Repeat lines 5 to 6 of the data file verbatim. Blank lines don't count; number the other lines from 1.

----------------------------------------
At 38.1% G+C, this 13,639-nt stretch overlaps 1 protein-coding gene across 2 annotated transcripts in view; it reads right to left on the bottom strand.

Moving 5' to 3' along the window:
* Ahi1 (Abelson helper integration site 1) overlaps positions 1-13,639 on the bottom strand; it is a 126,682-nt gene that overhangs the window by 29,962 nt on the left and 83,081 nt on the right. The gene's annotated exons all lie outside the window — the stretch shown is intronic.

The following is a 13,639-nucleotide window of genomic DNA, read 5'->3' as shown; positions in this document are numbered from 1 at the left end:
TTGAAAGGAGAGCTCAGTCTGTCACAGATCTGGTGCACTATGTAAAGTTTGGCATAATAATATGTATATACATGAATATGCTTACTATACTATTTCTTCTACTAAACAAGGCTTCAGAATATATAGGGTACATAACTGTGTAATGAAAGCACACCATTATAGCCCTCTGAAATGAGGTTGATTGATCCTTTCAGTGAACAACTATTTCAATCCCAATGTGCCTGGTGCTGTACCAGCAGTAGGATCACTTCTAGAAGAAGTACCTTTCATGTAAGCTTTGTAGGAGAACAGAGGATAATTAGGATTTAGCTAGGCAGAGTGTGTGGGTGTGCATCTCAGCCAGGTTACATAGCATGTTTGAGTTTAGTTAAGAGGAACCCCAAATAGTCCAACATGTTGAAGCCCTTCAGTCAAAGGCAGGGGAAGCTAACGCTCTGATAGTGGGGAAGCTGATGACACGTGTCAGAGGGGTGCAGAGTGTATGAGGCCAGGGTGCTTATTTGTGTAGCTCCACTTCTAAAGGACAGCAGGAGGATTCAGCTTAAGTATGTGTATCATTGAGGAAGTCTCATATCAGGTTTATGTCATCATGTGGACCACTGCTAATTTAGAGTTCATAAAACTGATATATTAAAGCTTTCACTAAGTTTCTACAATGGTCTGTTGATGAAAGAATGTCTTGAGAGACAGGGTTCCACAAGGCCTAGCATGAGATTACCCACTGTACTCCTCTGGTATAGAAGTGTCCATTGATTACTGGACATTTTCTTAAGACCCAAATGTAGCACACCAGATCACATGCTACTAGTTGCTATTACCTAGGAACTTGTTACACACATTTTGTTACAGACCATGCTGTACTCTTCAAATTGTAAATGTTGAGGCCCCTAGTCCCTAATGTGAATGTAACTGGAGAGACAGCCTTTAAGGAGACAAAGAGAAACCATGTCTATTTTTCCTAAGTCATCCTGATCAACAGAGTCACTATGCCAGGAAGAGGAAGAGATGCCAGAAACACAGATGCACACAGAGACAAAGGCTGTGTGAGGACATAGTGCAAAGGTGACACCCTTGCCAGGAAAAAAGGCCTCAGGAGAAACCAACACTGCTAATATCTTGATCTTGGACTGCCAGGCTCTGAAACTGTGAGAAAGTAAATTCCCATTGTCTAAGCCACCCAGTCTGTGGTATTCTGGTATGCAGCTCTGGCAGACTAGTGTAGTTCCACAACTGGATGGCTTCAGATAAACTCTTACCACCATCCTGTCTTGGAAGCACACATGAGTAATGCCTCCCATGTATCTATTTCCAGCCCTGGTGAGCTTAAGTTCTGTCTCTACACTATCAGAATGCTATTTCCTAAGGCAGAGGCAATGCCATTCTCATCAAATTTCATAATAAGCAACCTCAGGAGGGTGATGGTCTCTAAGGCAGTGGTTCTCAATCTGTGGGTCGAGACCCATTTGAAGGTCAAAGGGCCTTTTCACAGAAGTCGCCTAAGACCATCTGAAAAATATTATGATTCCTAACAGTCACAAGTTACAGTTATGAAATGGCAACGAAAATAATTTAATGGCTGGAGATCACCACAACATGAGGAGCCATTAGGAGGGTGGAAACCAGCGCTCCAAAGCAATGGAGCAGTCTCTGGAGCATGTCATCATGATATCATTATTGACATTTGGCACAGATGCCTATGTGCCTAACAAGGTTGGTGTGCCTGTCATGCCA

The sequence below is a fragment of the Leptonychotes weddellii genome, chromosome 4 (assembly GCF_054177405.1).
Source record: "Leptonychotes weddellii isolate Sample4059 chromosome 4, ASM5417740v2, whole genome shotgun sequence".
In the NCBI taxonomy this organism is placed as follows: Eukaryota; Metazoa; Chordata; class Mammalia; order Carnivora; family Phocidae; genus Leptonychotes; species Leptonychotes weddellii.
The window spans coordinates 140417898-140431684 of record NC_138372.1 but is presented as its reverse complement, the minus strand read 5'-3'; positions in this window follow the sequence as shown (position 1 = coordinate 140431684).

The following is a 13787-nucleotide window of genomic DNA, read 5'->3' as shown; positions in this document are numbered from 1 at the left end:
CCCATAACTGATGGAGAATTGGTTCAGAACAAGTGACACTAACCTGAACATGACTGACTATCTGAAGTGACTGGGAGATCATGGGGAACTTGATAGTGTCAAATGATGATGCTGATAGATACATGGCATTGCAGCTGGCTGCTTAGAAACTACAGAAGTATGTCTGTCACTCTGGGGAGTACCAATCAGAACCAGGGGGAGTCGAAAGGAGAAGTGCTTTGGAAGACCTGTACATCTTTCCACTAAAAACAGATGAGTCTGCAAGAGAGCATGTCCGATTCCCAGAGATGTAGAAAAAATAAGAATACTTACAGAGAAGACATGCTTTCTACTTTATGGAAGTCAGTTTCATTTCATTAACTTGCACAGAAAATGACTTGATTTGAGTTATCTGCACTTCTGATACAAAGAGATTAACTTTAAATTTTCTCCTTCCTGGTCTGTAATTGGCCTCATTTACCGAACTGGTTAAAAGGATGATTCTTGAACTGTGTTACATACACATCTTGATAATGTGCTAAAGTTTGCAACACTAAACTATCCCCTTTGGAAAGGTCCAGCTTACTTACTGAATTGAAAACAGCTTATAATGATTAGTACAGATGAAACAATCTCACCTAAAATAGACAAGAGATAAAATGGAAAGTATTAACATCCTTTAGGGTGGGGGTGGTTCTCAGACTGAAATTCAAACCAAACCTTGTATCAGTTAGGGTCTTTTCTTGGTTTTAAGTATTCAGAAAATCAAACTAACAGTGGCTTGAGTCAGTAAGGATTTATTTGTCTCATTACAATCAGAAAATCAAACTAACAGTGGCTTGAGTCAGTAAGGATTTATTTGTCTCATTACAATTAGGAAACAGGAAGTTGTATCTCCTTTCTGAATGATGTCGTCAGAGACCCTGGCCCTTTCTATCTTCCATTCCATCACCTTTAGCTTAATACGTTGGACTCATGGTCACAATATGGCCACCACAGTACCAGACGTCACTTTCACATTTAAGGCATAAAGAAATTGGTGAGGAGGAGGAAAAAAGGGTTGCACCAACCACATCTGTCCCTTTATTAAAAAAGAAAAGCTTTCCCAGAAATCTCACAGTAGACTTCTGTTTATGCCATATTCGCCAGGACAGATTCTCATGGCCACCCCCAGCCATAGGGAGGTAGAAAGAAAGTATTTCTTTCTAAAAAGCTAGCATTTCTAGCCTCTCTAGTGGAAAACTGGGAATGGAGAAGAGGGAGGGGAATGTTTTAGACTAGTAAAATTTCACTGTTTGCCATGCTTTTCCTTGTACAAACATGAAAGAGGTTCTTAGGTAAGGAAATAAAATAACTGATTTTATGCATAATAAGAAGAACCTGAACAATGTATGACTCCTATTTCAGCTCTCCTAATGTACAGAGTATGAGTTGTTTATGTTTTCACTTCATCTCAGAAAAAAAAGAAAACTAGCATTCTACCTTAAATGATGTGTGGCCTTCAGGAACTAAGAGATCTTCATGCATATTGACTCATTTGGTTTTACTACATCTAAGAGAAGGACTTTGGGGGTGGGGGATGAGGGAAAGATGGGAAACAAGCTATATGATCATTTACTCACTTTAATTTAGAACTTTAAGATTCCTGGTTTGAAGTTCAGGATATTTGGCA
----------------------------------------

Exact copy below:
TTGAAAGGAGAGCTCAGTCTGTCACAGATCTGGTGCACTATGTAAAGTTTGGCATAATAATATGTATATACATGAATATGCTTACTATACTATTTCTTCTACTAAACAAGGCTTCAGAATATATAGGGTACATAACTGTGTAATGAAAGCACACCATTATAGCCCTCTGAAATGAGGTTGATTGATCCTTTCAGTGAACAACTATTTCAATCCCAATGTGCCTGGTGCTGTACCAGCAGTAGGATCACTTCTAGAAGAAGTACCTTTCATGTAAGCTTTGTAGGAGAACAGAGGATAATTAGGATTTAGCTAGGCAGAGTGTGTGGGTGTGCATCTCAGCCAGGTTACATAGCATGTTTGAGTTTAGTTAAGAGGAACCCCAAATAGTCCAACATGTTGAAGCCCTTCAGTCAAAGGCAGGGGAAGCTAACGCTCTGATAGTGGGGAAGCTGATGACACGTGTCAGAGGGGTGCAGAGTGTATGAGGCCAGGGTGCTTATTTGTGTAGCTCCACTTCTAAAGGACAGCAGGAGGATTCAGCTTAAGTATGTGTATCATTGAGGAAGTCTCATATCAGGTTTATGTCATCATGTGGACCACTGCTAATTTAGAGTTCATAAAACTGATATATTAAAGCTTTCACTAAGTTTCTACAATGGTCTGTTGATGAAAGAATGTCTTGAGAGACAGGGTTCCACAAGGCCTAGCATGAGATTACCCACTGTACTCCTCTGGTATAGAAGTGTCCATTGATTACTGGACATTTTCTTAAGACCCAAATGTAGCACACCAGATCACATGCTACTAGTTGCTATTACCTAGGAACTTGTTACACACATTTTGTTACAGACCATGCTGTACTCTTCAAATTGTAAATGTTGAGGCCCCTAGTCCCTAATGTGAATGTAACTGGAGAGACAGCCTTTAAGGAGACAAAGAGAAACCATGTCTATTTTTCCTAAGTCATCCTGATCAACAGAGTCACTATGCCAGGAAGAGGAAGAGATGCCAGAAACACAGATGCACACAGAGACAAAGGCTGTGTGAGGACATAGTGCAAAGGTGACACCCTTGCCAGGAAAAAAGGCCTCAGGAGAAACCAACACTGCTAATATCTTGATCTTGGACTGCCAGGCTCTGAAACTGTGAGAAAGTAAATTCCCATTGTCTAAGCCACCCAGTCTGTGGTATTCTGGTATGCAGCTCTGGCAGACTAGTGTAGTTCCACAACTGGATGGCTTCAGATAAACTCTTACCACCATCCTGTCTTGGAAGCACACATGAGTAATGCCTCCCATGTATCTATTTCCAGCCCTGGTGAGCTTAAGTTCTGTCTCTACACTATCAGAATGCTATTTCCTAAGGCAGAGGCAATGCCATTCTCATCAAATTTCATAATAAGCAACCTCAGGAGGGTGATGGTCTCTAAGGCAGTGGTTCTCAATCTGTGGGTCGAGACCCATTTGAAGGTCAAAGGGCCTTTTCACAGAAGTCGCCTAAGACCATCTGAAAAATATTATGATTCCTAACAGTCACAAGTTACAGTTATGAAATGGCAACGAAAATAATTTAATGGCTGGAGATCACCACAACATGAGGAGCCATTAGGAGGGTGGAAACCAGCGCTCCAAAGCAATGGAGCAGTCTCTGGAGCATGTCATCATGATATCATTATTGACATTTGGCACAGATGCCTATGTGCCTAACAAGGTTGGTGTGCCTGTCATGCCA

The sequence below is a fragment of the Leptonychotes weddellii genome, chromosome 4 (assembly GCF_054177405.1).